News & Resources

Most consumer delinquencies dropping

Dec 11, 2012 Walt Wojciechowski

The credit risk management industry has been exceptionally difficult in recent years, as businesses and consumers continue to struggle back to a state of financial stability from the lulls of the recession. Though reports continue to indicate that the economy is in an overall healthy state, risk managers need to be especially vigilant when making decisions that ensure their companies do not fall victim to dangerous agreements. With small businesses performing better and dropping the numbers of delinquent accounts back below recessionary figures over the past few months, these firms represent an opportunity for credit risk managers to take advantage. Additionally, with the holiday shopping season now in full swing, all eyes are on consumers. The widespread predictions of record-level spending worries many creditors going into the new year. Fed data optimistic
InsideARM recently reported that the latest Charge-Off and Delinquency Rates on Loans and Leases at Commercial Banks reports from the Federal Reserve for the third quarter showed improvements in nearly every segment of the consumer credit industry. According to the news provider, consumer credit card delinquencies dropped from 2.9 in the second quarter of this year to 2.83 percent last quarter, marking the best reading since 1991. The one poor point in the reports regarded mortgage delinquencies, which increased from 10.54 percent in the second quarter to 10.77 percent in the third. This is the highest number of the year, and close to the records seen following the housing crisis in 2010, boding poorly for debt collectors and risk managers alike. However, while mortgage delinquencies have risen incrementally over the past several quarters, all other consumer loans have dropped consistently since the first quarter of 2010. Now, with late payments on loans dropping to historic levels - as they are the lowest they have been since the Fed began tracking such data - debt collectors have an opportunity to seek out outstanding loans and other dues. Credit risk management a matter of foresight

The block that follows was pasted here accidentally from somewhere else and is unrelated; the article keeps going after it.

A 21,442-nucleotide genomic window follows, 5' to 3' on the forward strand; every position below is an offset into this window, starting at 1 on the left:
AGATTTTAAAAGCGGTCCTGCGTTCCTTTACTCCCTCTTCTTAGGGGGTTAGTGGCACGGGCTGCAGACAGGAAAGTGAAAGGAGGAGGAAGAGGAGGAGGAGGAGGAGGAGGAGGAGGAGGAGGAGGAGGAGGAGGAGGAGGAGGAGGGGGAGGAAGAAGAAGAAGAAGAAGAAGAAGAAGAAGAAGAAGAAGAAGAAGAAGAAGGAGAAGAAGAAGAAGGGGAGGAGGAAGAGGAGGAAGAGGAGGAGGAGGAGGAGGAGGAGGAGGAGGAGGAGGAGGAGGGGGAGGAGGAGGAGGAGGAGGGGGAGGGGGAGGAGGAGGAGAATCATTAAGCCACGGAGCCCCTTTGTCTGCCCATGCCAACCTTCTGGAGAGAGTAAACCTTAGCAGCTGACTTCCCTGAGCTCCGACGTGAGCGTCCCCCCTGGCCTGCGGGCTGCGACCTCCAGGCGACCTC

Some of the better studies and research provide insights that indicate where the national economy will be several months down the road. Credit risk managers need to seek out data and look at the trends over a long stretch of time to ensure their information yields sound business decision-making among executives. If these professionals do not feel entirely comfortable with the task, they should hire a firm that does.